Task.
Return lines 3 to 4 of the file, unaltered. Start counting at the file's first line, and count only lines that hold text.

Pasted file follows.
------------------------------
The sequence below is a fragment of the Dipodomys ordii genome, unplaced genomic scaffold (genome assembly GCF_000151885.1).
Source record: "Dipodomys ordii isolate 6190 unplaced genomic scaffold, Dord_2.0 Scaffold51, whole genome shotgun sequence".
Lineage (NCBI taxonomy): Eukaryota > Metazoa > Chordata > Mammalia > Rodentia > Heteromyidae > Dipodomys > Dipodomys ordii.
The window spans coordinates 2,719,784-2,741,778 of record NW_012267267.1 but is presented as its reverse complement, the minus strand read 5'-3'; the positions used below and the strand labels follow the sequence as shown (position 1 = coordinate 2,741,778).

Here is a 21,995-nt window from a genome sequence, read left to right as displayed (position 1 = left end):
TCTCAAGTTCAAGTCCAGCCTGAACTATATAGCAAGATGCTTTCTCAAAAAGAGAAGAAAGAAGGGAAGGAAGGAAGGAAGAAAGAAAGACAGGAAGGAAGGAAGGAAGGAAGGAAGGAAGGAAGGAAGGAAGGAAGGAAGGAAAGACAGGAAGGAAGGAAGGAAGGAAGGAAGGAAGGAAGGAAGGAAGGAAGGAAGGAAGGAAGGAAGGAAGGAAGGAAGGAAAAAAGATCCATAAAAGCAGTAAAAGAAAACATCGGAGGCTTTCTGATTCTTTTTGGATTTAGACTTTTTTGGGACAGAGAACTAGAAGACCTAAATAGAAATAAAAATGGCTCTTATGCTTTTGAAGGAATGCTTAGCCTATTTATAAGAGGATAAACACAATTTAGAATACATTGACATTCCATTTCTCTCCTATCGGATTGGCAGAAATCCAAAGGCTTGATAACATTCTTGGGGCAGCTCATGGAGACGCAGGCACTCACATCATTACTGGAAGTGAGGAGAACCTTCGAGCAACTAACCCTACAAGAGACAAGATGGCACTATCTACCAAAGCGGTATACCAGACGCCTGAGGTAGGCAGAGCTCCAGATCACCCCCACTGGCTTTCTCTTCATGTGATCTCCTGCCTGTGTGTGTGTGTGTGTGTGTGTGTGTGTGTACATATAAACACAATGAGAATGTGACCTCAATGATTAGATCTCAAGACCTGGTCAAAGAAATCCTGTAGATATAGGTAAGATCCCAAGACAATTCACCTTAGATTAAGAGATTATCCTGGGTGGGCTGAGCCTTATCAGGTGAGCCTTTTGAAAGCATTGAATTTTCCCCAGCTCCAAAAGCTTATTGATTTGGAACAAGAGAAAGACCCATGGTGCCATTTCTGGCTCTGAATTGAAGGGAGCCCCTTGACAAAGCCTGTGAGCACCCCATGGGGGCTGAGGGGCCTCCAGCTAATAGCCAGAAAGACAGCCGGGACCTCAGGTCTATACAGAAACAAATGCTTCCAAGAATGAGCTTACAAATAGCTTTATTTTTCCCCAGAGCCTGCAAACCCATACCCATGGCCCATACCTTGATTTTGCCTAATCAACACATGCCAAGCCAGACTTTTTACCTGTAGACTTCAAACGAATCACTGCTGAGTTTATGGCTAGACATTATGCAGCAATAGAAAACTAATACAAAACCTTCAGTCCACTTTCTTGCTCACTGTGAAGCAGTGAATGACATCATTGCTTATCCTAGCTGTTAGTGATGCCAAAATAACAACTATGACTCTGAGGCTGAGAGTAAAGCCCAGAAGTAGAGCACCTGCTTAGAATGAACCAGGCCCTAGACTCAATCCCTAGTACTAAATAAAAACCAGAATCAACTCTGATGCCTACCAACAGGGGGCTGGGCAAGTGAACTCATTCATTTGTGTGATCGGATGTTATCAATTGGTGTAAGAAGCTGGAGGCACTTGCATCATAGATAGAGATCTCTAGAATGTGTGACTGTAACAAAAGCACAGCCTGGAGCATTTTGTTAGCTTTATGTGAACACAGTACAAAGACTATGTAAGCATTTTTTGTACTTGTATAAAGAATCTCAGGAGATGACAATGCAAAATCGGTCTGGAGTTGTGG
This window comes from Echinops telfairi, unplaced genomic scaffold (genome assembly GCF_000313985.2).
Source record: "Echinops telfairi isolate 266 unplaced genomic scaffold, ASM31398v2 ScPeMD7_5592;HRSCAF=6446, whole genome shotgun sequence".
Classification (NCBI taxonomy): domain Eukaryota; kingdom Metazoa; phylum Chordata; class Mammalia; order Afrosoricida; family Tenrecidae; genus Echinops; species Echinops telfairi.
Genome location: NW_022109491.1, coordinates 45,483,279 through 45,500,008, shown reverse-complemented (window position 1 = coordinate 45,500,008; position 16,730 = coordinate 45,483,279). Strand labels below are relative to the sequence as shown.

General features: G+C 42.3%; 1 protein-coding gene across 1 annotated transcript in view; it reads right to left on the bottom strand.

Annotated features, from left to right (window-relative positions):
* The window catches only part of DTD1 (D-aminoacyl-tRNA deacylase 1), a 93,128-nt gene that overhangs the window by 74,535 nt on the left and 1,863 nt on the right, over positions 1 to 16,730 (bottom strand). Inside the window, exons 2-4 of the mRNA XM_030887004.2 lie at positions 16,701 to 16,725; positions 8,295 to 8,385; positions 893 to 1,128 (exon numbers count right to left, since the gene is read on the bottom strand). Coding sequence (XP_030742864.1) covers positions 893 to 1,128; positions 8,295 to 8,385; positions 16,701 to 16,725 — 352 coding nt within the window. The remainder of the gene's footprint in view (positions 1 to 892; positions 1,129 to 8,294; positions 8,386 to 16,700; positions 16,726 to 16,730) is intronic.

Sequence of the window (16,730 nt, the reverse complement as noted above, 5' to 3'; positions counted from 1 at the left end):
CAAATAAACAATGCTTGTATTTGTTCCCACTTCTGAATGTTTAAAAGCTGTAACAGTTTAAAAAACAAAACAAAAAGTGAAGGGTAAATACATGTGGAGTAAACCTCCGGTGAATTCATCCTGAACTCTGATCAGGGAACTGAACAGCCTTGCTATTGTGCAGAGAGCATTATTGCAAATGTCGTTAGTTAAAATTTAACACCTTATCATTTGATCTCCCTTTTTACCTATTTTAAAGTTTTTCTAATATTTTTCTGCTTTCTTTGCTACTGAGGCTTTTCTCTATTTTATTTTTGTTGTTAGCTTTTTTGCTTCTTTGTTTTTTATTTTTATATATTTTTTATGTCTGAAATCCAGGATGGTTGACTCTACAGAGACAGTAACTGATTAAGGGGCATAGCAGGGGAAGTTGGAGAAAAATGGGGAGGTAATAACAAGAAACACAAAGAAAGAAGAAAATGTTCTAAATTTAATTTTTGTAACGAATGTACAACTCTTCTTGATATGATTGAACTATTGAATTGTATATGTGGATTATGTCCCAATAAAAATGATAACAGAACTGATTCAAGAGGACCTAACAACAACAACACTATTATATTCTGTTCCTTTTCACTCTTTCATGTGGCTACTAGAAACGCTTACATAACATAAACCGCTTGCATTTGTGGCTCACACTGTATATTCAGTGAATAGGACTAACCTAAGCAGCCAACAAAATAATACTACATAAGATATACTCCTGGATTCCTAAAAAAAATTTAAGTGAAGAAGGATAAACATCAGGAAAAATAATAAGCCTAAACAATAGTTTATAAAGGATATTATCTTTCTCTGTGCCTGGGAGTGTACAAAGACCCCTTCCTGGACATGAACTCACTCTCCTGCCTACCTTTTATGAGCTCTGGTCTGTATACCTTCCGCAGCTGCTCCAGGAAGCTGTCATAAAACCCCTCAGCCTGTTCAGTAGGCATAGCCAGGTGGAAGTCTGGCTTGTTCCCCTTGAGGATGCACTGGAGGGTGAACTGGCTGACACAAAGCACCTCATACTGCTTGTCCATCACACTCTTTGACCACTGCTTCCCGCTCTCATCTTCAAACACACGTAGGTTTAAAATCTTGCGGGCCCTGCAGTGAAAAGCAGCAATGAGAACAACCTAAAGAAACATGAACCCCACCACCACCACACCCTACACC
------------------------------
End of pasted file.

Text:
Lineage (NCBI taxonomy): Eukaryota > Metazoa > Chordata > Mammalia > Rodentia > Heteromyidae > Dipodomys > Dipodomys ordii.
The window spans coordinates 2,719,784-2,741,778 of record NW_012267267.1 but is presented as its reverse complement, the minus strand read 5'-3'; the positions used below and the strand labels follow the sequence as shown (position 1 = coordinate 2,741,778).